Myth 3- PMS Symptoms are Not Real But Entirely Psychological

    woman suffering from bloatingSource: getty_images
    Woman suffering from bloating

    Fact- Premenstrual Syndrome (PMS) is a group of symptoms, such as bloating, lethargy, cramps, headaches, and mood changes many women experience during menstruation.

    PMS might be mild for some women. However, for others, these symptoms may restrict their day-to-day activities, affecting their quality of life.

    PMS is most likely caused by fluctuations in hormones such as Estrogen and Progesterone, which drop substantially during your periods. Once your menstrual cycle is about to end,  your hormone levels return to normal. It means PMS symptoms often peak four days before your period and subside two to three days after your menstruation ceases.

    Hence, it is totally a myth that PMS symptoms are not real and are just imaginary things. 

    Myth 4- Your Menstruation Should Last Precisely One Week Every Month

    Fact- Although your periods are on time, it doesn’t guarantee that they will be on time always. The body of every woman is unique, and so is their monthly cycle. Menstruation can vary significantly among individuals and even month to month. 

    Although the typical cycle duration is 28 days, it can vary between 21 to 35 days. Periods might last a few days for some people and up to a week for others. Hormonal variations, stress, nourishment, and general health can all affect the duration and intensity of monthly vaginal flow. 

    If your period lasts more than eight days and seems unusually massive, then it could be an indication of other health concerns, such as bleeding disorders, polyps, etc.

    Myth 5- Menstrual Blood is Impure

    Fact- Contrary to widespread belief, menstruation blood is not necessarily dirty or contaminated. It is a naturally occurring biological fluid, just like any other body fluid such as saliva or sweat, and is made up of blood, tissue, and uterine lining that is lost during menstruation.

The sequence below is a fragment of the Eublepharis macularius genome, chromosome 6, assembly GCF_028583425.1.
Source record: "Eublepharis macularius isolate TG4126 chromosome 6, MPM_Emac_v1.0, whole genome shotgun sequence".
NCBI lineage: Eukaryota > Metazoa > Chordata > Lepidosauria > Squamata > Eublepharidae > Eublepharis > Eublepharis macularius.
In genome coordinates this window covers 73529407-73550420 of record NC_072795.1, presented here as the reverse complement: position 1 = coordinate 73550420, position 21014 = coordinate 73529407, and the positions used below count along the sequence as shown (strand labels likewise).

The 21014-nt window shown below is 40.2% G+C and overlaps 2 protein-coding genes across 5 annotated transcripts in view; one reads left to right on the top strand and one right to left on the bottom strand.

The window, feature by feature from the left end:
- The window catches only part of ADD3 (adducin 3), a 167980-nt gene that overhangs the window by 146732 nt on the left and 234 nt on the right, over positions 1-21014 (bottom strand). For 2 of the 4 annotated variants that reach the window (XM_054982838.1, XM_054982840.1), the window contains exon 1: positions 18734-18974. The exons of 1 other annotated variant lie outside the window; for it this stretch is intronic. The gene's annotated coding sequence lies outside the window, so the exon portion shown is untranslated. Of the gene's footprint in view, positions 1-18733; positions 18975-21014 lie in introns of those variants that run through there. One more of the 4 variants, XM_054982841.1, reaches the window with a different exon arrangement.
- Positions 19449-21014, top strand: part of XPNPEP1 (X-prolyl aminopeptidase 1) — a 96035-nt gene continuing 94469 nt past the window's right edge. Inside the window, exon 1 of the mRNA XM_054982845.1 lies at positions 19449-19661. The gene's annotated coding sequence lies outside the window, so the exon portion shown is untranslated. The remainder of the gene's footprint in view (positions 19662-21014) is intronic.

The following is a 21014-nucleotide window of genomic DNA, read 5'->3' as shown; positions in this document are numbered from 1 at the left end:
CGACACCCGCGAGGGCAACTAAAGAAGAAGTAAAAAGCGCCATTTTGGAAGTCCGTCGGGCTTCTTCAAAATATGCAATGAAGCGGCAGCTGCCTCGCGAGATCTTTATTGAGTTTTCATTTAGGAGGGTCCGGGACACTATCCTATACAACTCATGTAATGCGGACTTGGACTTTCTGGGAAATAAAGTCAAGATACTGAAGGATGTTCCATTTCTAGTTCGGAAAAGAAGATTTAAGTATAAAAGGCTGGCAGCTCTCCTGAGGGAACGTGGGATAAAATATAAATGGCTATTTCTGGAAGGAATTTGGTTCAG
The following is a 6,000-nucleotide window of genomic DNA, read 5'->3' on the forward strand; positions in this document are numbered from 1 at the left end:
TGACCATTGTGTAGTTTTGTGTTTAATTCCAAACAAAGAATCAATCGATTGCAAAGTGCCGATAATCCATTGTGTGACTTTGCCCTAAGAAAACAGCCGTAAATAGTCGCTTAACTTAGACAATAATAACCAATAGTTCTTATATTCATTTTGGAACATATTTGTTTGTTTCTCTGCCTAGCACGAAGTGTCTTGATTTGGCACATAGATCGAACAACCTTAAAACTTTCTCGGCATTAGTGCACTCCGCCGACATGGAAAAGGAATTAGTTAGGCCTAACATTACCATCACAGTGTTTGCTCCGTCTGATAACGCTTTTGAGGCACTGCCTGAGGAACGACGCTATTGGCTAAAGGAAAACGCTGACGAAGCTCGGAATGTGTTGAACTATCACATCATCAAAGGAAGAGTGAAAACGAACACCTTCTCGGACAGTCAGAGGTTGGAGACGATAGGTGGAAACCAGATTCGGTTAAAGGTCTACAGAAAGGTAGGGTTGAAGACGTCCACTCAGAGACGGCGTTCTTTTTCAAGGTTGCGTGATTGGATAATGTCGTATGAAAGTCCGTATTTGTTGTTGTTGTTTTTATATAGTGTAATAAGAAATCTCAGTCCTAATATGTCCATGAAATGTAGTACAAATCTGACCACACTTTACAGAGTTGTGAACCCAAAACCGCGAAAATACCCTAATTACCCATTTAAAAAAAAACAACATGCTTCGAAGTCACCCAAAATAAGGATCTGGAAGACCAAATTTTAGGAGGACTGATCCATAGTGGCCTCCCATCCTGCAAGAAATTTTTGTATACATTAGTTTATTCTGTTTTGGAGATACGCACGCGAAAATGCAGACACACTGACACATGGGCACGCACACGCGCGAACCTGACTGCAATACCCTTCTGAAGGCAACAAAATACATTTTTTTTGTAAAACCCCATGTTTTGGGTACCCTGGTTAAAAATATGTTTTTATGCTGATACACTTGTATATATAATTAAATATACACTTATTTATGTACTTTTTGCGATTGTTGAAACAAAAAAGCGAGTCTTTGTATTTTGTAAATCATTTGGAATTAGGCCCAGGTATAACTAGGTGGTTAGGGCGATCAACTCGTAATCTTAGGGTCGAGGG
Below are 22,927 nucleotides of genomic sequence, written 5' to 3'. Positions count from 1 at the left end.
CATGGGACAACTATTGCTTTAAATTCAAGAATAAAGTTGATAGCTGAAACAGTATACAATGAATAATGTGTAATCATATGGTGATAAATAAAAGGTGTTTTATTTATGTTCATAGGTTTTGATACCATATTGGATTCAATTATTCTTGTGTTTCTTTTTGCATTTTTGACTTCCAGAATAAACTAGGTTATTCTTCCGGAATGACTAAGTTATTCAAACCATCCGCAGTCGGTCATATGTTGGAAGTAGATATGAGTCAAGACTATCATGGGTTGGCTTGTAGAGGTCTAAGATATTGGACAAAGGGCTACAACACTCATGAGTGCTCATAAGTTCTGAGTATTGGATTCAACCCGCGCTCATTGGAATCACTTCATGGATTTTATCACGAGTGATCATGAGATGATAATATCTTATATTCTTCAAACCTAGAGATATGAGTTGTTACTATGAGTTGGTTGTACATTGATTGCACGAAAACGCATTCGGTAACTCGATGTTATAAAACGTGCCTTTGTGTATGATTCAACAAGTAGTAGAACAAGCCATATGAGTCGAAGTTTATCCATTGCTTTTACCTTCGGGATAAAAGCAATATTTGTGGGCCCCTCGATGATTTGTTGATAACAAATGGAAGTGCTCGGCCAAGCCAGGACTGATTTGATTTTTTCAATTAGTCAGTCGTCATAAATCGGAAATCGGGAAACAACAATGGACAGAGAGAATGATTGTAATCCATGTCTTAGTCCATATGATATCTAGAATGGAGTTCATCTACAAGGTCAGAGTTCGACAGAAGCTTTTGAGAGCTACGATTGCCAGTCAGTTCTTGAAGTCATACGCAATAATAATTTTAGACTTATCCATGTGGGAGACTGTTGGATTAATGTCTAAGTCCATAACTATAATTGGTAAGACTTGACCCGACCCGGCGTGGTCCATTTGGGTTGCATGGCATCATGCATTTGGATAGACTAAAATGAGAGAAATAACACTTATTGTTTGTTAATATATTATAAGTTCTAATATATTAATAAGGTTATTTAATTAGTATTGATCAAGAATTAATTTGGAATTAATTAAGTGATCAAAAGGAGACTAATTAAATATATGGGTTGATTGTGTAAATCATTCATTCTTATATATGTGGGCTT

The belief that menstrual blood is awful or impure derives from cultural taboos and historical misconceptions about menstruation. However, from the perspective of biology, menstruation is a necessary and normal process that permits the female reproductive system to function correctly. 

    Additionally, menstrual blood does not pose a health risk. It has no toxins or germs that might harm others. It is indicative of reproductive health and fertility, not something to be embarrassed of or ashamed of.

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    Although natural, the notion of menstruation has been surrounded by several misconceptions, affecting the independence of a woman. Dispelling period myths is essential for spreading true information, comprehension, and empathy. 

    By debunking myths about menstruation, we enable people to accept their physical appearances without embarrassment or discrimination. Education, open conversation, and access to credible materials are vital for eliminating toxic opinions and creating a more welcoming and encouraging community.